Ambitious and unsettling, Netflix’s Apostle delivers prestige horror in this early 1900s tale of kidnapping, zealotry, and the perversion of power. Written and directed by Gareth Evans, Apostle features breathtaking scenery, a hauntingly off-kilter score, and a nearly-unrecognizable Michael Sheen as the captivating cult leader Malcolm. The story itself digs into religion, cults, mythology, and faith as the ultimate ghost stories, and acknowledges that the corruption and violence of man is the truest hell there is.
Thomas (Dan Stevens), a man presumed dead by the outside world, is sent to infiltrate the cult of Erisden to rescue his sister, Jennifer. Jennifer has been kidnapped by the isolated, island-dwelling group and a ransom letter was sent to their wealthy invalid father. Ignoring his disagreements with his father, a permanently brooding (and possibly addicted?) Thomas is told to keep his wits about him, and quickly sees evidence of the dark and violent nature of Erisden. Lead by Malcolm (a phenomenal Michael Sheen), the community promises complete freedom – no taxes, no money, food for all – if you follow his word.
Governed by a curfew and the Gospel According to Malcolm, the dutiful community is almost as paranoid as its founder and his security force, led by Malcolm’s friend Quinn. Not everyone seems so compliant, and Malcolm’s daughter, Andrea, shows both skills beyond what the patriarchal village generally allows, and empathy for those deemed heretical enemies. Thomas searches for Jennifer while trying to understand Malcolm, Erisden, and the island’s strange secrets, and hoping he doesn’t find himself “purified” like other nonbelievers before him.
As Thomas, Stevens broods and glowers with the best of them, wringing surprising subtlety out of what, in less capable hands, could have been a one-note performance. Lucy Boynton’s execution gives Andrea the presence to hold her own against Thomas and her father Malcolm, even with comparatively less screen time. Kristine Froseth as naïve lovebird and Quinn’s daughter Ffion perfectly captures an earnest mix of dutiful daughter, pious believer, and hopeful young woman in love.
From the start, Apostle sets the tone with opening credits that are reminiscent of a Bible: dark gold lettering over dark black brown leather. They build to a sharp, disturbing exhalation of sound, like when trains cars pass each other in opposite directions. This sets the tone for the rich audio-visual experience of the entire film. The muted greys and greens create a damp feeling of desperation and moments of immense intensity are often shot from an unusual perspective, adding to the confusion and mania. The music creates a stressful soundscape, as off-kilter sounds and solitary notes plucked out unexpectedly work together to turn the screw.
While some aspects of the story practically jump out at you – the young lovers seem doomed from the moment we learn of their existence – most of the secrets of the island will keep you guessing well past the two-thirds mark of the film. Indeed, much of the suspense and fear of the film is wrought from an inability to nail down what kind of story it wants to be. Is it based in control and crowd psychology, a la “The Lottery”? Is it supernatural? Is it something else entirely? Who on the island is to be trusted, and who’s a true believer? What do they even believe, anyway?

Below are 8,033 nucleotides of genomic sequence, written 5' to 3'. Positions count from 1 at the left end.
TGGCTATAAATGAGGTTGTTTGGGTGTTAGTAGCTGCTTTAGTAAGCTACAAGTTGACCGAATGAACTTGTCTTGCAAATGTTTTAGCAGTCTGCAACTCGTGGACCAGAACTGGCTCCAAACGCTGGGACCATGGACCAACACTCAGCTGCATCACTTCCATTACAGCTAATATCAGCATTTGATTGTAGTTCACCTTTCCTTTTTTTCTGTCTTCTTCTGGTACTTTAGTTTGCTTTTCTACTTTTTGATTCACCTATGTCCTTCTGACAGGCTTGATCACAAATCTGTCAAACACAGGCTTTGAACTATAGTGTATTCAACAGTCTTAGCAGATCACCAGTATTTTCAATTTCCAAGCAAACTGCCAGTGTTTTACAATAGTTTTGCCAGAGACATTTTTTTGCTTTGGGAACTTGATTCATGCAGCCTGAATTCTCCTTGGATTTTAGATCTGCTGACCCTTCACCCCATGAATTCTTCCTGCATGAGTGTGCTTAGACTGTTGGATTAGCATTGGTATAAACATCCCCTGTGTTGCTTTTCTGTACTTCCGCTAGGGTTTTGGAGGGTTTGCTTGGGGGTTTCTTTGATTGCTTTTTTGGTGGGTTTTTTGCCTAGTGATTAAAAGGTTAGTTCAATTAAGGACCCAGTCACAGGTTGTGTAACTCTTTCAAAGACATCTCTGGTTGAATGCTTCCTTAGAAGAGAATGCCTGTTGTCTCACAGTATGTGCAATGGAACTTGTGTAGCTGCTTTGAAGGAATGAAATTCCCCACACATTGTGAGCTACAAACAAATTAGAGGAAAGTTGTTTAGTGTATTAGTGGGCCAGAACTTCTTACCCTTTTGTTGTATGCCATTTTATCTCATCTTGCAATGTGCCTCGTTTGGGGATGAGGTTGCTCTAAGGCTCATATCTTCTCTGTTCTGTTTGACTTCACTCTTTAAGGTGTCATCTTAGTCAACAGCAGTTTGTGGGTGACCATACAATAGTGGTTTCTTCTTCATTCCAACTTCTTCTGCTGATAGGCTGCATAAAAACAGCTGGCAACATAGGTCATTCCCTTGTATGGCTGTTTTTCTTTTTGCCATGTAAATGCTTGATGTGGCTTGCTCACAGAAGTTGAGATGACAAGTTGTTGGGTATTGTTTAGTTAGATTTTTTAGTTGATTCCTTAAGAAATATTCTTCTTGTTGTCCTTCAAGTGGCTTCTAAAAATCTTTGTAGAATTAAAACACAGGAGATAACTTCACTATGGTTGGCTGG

From an animal birth and straightforward violence to truly imaginative ways to make a person’s skin crawl, Apostle has plenty of gruesome and ghoulish moments. There’s an earthy realism to the violence, the visceral reality of post-mortem twitches and how long it really takes for life to drain out of someone, and just an overwhelming amount of blood and gore shown on screen. Much of Apostle is written and shot like it’s putting all of its chips on suspense to scare you, but when it comes down to it, this movie is not afraid to get down in the muck, and then some.
The wild and rugged landscape of writer/director Gareth Evans’s own Wales is used to great effect, emphasizing the isolation of the island, and the group’s utter dependence on Malcolm and his wisdom for their survival. There are clues to the location of the island, like the text of the boat ticket and references to the crown, but clearer scene setting would ground the audience without losing that sense of bewilderment. Likewise, the array of Celtic and Celtic-adjacent accents and backstory to the cult’s founding tie into a specific history that would have enriched the story, but the script seems more interested in genericism than mining the ties to persecution and paganism that go so well with Apostle’s themes.
Given the two-hour runtime, it’s frustrating that a few of the relationships aren’t more clearly expressed at the outset. On a few occasions, a character’s actions don’t fully make sense until a later scene clarifies their family members or role within Erisden. There could certainly be cuts made to the overall length that might make the film feel more taut, and a deeply negative take on Peking feels unnecessarily extreme and racially charged without any examination of the dynamics created by missionaries. It’s an odd miss in an otherwise-thoughtful film that’s ambitious in what it has to say about religion and power.
Ultimately, this chilling fever-dream elevates what could have been merely a violent take on a strange but fascinating little story. Apostle demonstrates superb execution all around, from the performances and scenery to the cinematography and score. Prepare for a full two hours of full-body stress as Apostle slowly unveils its unsettling secrets and surprising narrative, punctuated by bloody, visceral violence.
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